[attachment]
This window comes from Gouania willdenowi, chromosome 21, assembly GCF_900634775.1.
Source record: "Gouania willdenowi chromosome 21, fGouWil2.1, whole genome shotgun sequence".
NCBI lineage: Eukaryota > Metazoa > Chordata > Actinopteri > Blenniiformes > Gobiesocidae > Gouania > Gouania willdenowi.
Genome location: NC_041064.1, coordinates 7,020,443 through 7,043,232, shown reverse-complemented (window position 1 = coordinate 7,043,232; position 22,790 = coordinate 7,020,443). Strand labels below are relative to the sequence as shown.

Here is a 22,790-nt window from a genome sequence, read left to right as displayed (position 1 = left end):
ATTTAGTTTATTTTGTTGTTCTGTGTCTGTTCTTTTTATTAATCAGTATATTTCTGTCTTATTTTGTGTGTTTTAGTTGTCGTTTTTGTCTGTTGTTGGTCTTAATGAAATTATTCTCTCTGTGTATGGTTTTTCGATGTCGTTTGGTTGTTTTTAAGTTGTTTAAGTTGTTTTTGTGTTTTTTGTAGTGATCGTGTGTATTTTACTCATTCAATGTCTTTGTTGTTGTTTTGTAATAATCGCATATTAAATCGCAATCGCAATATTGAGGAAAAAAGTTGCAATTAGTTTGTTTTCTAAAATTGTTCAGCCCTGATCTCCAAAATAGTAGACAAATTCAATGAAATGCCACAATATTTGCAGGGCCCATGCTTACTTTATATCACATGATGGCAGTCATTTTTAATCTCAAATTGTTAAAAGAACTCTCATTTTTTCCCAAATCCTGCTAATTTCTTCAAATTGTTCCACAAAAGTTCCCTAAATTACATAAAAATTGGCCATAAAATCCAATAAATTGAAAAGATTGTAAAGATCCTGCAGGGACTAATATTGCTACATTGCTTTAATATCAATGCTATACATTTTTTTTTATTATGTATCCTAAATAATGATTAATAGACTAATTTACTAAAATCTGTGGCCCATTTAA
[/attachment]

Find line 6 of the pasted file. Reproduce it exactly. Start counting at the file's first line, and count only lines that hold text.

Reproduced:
ATTTAGTTTATTTTGTTGTTCTGTGTCTGTTCTTTTTATTAATCAGTATATTTCTGTCTTATTTTGTGTGTTTTAGTTGTCGTTTTTGTCTGTTGTTGGTCTTAATGAAATTATTCTCTCTGTGTATGGTTTTTCGATGTCGTTTGGTTGTTTTTAAGTTGTTTAAGTTGTTTTTGTGTTTTTTGTAGTGATCGTGTGTATTTTACTCATTCAATGTCTTTGTTGTTGTTTTGTAATAATCGCATATTAAATCGCAATCGCAATATTGAGGAAAAAAGTTGCAATTAGTTTGTTTTCTAAAATTGTTCAGCCCTGATCTCCAAAATAGTAGACAAATTCAATGAAATGCCACAATATTTGCAGGGCCCATGCTTACTTTATATCACATGATGGCAGTCATTTTTAATCTCAAATTGTTAAAAGAACTCTCATTTTTTCCCAAATCCTGCTAATTTCTTCAAATTGTTCCACAAAAGTTCCCTAAATTACATAAAAATTGGCCATAAAATCCAATAAATTGAAAAGATTGTAAAGATCCTGCAGGGACTAATATTGCTACATTGCTTTAATATCAATGCTATACATTTTTTTTTATTATGTATCCTAAATAATGATTAATAGACTAATTTACTAAAATCTGTGGCCCATTTAA